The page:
Tampa Bay Rays and New York Yankees in St. Petersburg, Florida GAME 1
“Our plan, now that we’re here in our first ballpark, is to take a walking tour of the stadium, select our first course of stadium food, then sit, and eat, and watch batting practice. It’s what one does. But before we get started with any of that, there is a line of people heading up some short stairs to our right, and in our excitement we join them. It’s not that we’re mindless, exactly, but it is a line, and might therefore lead to something, like Tropicana’s Trademark Food, maybe, which would be a first rate reason for a line. So we approach the stairs and head up, walking past the guy who now suddenly looks like a theatre usher, one who is now hooking his velvety usher rope across in front of the line of people feeding in from the side.
“I think we just broke in front of those guys,” Vicki says.
“Great,” I say. “We’re going to get the shit kicked out of us before our first game.”
“Just be glad we’re not in Los Angeles,” she says. “And don’t look back.”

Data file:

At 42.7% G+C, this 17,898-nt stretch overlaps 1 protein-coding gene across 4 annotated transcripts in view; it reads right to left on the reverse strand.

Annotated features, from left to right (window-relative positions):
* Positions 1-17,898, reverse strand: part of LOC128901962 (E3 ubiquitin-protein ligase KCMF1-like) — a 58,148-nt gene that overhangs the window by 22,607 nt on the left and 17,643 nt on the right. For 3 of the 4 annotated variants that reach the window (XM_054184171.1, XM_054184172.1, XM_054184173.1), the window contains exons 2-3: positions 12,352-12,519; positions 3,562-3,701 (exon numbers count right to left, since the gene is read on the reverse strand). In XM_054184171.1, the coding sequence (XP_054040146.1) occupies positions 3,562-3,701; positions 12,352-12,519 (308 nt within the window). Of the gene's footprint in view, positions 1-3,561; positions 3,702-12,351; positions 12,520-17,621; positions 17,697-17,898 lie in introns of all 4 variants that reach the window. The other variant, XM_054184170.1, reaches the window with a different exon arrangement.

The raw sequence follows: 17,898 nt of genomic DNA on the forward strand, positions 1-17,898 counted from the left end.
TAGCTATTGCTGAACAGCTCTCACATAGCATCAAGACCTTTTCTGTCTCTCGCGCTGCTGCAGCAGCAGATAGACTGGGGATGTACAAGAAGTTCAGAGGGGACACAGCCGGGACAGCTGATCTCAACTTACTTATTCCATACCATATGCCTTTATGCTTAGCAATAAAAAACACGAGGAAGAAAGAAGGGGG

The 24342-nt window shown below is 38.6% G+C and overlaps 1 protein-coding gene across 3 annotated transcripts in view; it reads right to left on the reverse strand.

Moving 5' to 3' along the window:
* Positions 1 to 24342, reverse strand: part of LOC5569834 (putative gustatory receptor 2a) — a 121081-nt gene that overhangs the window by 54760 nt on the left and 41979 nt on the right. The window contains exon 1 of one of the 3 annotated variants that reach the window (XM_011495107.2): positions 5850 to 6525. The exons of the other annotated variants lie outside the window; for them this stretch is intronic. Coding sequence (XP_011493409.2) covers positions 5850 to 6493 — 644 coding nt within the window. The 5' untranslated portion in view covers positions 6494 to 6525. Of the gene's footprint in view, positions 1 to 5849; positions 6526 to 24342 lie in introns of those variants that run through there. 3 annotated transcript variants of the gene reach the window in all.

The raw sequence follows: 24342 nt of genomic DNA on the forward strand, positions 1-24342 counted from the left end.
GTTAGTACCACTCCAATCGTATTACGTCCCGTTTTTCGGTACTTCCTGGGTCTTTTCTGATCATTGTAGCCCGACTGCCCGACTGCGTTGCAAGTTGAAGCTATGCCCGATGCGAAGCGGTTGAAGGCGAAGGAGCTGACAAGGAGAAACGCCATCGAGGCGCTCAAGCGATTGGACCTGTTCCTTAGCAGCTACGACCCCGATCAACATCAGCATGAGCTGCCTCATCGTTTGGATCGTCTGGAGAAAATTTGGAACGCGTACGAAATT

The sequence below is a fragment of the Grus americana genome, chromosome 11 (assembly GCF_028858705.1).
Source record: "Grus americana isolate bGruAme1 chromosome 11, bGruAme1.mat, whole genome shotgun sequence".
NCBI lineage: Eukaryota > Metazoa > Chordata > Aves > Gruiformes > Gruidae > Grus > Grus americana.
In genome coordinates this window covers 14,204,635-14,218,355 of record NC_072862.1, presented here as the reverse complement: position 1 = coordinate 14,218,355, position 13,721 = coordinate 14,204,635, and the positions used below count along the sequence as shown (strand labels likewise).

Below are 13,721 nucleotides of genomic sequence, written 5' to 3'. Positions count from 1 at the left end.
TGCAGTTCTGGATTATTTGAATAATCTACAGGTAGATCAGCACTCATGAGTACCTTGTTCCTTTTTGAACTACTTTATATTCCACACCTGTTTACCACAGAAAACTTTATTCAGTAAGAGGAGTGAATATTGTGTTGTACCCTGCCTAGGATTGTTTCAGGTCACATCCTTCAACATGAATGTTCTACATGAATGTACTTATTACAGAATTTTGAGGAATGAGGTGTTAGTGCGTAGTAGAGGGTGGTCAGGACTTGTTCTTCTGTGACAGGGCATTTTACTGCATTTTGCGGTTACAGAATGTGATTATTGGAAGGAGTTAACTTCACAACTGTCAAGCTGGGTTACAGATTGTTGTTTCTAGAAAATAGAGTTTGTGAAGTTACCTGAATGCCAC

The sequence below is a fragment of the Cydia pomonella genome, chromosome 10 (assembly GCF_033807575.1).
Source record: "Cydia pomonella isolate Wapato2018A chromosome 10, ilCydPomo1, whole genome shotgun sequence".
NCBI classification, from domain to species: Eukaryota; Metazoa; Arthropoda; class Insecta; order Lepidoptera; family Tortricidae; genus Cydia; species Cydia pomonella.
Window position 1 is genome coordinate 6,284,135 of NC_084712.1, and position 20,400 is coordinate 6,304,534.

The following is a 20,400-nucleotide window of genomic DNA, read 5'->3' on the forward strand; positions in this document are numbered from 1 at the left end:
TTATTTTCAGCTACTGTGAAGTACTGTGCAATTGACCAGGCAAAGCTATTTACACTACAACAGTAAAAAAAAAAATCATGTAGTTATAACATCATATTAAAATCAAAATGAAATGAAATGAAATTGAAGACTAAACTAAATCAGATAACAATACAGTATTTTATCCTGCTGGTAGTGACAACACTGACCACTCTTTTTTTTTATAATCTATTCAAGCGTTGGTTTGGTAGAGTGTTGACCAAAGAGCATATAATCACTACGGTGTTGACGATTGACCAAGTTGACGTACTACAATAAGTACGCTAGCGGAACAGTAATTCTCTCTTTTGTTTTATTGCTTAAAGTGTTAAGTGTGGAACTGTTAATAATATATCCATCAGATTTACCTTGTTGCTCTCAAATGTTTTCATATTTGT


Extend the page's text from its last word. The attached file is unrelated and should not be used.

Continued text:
At the top of the stairs, a friendly young lady in a blue Tropicana outfit is telling everyone gathered around her that if we put our hands down in the water and wait, they will come to us. And that we should not try to hold on to them, and that we should at all times refrain from sudden movements. And food packets are available, if we would like to feed them.
And just to our left, situated as it is just beyond right center, on the second level—a baseball field spilling out now below and beyond it—is the Touch Tank, the ten thousand gallon home of the Rays’ former namesakes. We join the others in our group—they limit the numbers, hence the usher, and his usher’s rope—and are then reaching over the side and into the cool water and touching the cownose rays as they swim by. And swim by they will, once they realize you haven’t laid out the five dollars for a package of Ray Food. They’re smaller than devil rays, fit better in a 10,000 gallon above ground swimming pool, and are soft, and feel like rubber, and on the baseball field below us the New York Yankees are taking batting practice, and we look at each other, our hands still in cool ray water, while we wait for the next one to come by.”